Most plant growth is obvious, even to the casual observer. In spring and summer, we can see shoots, leaves, and stems burgeoning. By this time of year, that growth appears to slow, even stop. But another cycle of growth is just beginning in preparation for winter. Tucked safely – and invisibly – beneath the soil, bulbs are growing fresh new roots.
Out of sight usually means out of mind. However, you can improve the performance of your bulbs if you take a few moments to fertilize in the fall, even though it feels as though nothing new is happening in the plant world. The ideal bulb fertilizer is slow-release, lower in nitrogen (which supports leaf growth) and higher in phosphorous and potassium (to enhance roots and flowers). For centuries, bone meal was the bulb fertilizer of choice, but it’s not a complete fertilizer and may have the unfortunate consequence of attracting dogs or rodents, who digs around to try to find the tasty “bone,” so we no longer recommend it.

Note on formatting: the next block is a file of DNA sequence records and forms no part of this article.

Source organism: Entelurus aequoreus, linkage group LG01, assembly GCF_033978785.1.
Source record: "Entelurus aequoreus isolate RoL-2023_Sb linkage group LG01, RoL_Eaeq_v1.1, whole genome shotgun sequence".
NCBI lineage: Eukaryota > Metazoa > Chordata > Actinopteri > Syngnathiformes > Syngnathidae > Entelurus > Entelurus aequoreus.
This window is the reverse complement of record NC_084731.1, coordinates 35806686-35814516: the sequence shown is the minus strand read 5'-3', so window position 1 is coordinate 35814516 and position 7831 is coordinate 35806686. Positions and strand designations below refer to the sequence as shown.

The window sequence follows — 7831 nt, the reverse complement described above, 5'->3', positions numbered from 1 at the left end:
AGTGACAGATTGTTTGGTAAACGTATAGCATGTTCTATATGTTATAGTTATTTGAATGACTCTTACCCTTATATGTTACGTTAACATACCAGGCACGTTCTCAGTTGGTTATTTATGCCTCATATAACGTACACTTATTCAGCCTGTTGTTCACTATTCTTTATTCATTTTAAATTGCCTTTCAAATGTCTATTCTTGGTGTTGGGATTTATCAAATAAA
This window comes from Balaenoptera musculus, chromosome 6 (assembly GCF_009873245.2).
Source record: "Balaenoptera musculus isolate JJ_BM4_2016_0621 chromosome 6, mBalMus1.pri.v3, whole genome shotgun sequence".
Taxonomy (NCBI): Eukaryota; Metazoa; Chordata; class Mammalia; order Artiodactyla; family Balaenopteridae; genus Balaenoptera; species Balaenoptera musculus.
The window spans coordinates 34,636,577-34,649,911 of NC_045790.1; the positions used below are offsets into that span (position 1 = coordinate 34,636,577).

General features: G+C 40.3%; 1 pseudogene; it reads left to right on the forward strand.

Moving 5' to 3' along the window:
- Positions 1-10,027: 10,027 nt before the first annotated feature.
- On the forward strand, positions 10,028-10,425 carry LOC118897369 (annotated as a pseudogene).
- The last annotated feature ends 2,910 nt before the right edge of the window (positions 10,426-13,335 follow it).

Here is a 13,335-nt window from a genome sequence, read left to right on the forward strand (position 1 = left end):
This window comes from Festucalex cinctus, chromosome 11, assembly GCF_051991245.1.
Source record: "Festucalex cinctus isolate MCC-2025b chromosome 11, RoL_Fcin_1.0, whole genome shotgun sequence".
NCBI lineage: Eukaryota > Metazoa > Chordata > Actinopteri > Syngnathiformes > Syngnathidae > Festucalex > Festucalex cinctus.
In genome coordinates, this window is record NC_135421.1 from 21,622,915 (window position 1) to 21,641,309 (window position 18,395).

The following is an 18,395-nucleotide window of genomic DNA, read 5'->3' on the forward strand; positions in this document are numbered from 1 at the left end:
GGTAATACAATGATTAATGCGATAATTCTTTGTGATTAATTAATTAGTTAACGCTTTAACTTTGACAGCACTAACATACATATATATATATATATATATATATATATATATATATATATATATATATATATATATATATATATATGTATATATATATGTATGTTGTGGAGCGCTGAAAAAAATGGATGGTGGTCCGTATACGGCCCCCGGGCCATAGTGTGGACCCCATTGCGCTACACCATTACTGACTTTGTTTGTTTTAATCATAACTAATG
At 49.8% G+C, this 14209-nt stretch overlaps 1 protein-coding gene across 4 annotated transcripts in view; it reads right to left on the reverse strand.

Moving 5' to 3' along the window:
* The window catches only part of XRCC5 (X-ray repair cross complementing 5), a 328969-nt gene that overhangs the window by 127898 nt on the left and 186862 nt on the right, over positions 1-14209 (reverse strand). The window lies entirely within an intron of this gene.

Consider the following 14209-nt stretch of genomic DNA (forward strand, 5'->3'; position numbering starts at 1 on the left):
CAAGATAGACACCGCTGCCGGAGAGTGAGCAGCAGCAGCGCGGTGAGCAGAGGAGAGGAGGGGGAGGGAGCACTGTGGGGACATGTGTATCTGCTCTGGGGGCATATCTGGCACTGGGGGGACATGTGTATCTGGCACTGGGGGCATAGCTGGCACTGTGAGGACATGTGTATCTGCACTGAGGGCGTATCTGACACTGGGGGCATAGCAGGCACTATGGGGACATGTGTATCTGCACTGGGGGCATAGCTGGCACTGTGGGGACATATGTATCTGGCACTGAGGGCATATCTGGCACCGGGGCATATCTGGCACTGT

Apply the fertilizer as a top-dressing to your existing bulbs, or after planting new ones. You can do this now, or later in the season after you’ve cleared away spent plants.
With fertilizers, it’s important to follow label directions and apply only as much as directed. Applying more than your plants can absorb doesn’t benefit the plants, and excess nutrients can wash off into waterways, disrupting aquatic life. The best practice is to apply fertilizer with a frugal hand.